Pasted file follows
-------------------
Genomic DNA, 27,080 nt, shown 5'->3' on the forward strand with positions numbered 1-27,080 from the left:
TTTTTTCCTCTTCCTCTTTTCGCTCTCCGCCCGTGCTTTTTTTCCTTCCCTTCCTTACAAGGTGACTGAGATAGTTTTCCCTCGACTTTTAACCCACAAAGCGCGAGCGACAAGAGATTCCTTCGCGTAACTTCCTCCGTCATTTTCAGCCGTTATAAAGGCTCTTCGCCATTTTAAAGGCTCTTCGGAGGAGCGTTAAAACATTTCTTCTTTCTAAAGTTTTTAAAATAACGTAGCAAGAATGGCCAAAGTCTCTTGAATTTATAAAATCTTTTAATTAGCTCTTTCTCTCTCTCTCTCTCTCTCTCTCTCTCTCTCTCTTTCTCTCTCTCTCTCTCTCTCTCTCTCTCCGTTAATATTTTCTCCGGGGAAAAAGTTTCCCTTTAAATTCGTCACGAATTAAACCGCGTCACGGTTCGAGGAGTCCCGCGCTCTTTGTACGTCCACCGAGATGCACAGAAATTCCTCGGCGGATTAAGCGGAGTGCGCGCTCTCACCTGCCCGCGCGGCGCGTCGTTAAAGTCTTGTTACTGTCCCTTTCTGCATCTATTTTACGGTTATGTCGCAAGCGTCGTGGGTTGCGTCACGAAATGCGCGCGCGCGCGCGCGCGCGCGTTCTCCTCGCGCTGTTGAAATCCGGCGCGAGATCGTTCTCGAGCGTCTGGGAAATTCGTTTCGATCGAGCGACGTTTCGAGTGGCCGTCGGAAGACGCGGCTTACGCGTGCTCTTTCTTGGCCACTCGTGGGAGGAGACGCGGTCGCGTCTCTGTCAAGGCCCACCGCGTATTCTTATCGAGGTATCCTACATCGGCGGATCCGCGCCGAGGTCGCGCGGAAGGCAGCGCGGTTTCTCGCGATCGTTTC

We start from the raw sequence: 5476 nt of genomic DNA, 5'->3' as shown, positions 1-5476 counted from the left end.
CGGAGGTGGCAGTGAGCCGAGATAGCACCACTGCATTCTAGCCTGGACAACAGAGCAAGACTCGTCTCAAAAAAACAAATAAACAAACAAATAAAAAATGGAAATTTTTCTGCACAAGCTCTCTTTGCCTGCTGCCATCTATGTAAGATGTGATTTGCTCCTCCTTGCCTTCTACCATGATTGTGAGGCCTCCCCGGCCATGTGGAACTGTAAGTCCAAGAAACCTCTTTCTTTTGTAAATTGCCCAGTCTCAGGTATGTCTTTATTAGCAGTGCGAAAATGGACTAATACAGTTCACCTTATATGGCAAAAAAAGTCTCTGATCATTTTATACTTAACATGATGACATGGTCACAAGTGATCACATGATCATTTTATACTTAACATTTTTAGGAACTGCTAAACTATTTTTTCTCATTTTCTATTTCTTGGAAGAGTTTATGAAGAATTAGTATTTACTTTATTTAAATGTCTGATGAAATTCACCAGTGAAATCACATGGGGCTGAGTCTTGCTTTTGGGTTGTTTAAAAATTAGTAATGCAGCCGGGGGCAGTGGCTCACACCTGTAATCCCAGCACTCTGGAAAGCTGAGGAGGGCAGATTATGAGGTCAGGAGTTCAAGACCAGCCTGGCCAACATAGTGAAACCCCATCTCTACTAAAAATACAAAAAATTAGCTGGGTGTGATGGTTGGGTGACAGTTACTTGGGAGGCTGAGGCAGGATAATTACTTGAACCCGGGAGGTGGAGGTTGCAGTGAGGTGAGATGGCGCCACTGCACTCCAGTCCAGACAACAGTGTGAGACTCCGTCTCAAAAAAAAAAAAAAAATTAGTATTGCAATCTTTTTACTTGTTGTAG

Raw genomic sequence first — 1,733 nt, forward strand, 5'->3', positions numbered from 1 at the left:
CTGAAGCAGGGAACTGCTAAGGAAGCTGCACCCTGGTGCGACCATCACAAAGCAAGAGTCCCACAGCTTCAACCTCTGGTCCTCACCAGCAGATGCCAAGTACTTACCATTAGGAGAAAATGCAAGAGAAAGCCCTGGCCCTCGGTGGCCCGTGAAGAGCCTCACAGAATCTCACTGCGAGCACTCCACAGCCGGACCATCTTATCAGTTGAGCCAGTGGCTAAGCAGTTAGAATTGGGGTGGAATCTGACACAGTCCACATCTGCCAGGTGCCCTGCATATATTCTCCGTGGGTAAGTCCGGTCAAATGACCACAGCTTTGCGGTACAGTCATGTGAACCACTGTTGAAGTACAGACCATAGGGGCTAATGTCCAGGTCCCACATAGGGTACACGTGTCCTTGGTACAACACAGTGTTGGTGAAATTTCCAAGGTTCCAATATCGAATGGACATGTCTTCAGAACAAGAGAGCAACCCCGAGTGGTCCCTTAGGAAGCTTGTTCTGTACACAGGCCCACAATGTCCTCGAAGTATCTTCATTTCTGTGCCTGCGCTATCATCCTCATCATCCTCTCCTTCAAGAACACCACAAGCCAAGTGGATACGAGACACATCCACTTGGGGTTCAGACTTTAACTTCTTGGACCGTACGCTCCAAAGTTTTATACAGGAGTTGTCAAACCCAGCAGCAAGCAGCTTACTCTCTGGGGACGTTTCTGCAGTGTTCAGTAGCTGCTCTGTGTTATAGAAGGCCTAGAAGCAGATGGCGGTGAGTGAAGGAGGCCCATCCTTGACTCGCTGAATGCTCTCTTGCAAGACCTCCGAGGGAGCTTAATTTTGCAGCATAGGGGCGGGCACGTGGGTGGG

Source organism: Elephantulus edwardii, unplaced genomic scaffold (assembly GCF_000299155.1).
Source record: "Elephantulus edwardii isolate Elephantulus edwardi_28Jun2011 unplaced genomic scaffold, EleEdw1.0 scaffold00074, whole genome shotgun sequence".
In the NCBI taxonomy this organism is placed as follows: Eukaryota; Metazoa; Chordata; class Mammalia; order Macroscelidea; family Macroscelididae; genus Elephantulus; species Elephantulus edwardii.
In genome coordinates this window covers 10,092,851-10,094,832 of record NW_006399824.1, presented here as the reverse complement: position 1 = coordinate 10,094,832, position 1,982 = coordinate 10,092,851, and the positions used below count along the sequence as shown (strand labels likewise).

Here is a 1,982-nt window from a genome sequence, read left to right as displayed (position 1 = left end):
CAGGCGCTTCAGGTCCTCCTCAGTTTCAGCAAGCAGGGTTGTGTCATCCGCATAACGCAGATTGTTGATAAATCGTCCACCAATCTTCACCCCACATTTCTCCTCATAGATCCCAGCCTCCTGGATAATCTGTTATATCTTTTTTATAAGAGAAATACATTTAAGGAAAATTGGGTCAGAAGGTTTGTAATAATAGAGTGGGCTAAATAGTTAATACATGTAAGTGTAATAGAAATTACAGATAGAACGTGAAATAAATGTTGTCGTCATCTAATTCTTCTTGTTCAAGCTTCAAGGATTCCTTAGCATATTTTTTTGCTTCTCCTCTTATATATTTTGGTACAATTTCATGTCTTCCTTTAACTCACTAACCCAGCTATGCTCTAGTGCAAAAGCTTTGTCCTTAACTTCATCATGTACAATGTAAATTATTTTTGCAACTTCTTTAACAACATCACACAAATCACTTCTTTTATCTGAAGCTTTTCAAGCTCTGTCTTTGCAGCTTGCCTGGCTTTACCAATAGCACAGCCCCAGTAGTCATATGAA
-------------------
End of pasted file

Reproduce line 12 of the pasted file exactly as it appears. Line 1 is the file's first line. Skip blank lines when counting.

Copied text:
CAGGCGCTTCAGGTCCTCCTCAGTTTCAGCAAGCAGGGTTGTGTCATCCGCATAACGCAGATTGTTGATAAATCGTCCACCAATCTTCACCCCACATTTCTCCTCATAGATCCCAGCCTCCTGGATAATCTGTTATATCTTTTTTATAAGAGAAATACATTTAAGGAAAATTGGGTCAGAAGGTTTGTAATAATAGAGTGGGCTAAATAGTTAATACATGTAAGTGTAATAGAAATTACAGATAGAACGTGAAATAAATGTTGTCGTCATCTAATTCTTCTTGTTCAAGCTTCAAGGATTCCTTAGCATATTTTTTTGCTTCTCCTCTTATATATTTTGGTACAATTTCATGTCTTCCTTTAACTCACTAACCCAGCTATGCTCTAGTGCAAAAGCTTTGTCCTTAACTTCATCATGTACAATGTAAATTATTTTTGCAACTTCTTTAACAACATCACACAAATCACTTCTTTTATCTGAAGCTTTTCAAGCTCTGTCTTTGCAGCTTGCCTGGCTTTACCAATAGCACAGCCCCAGTAGTCATATGAA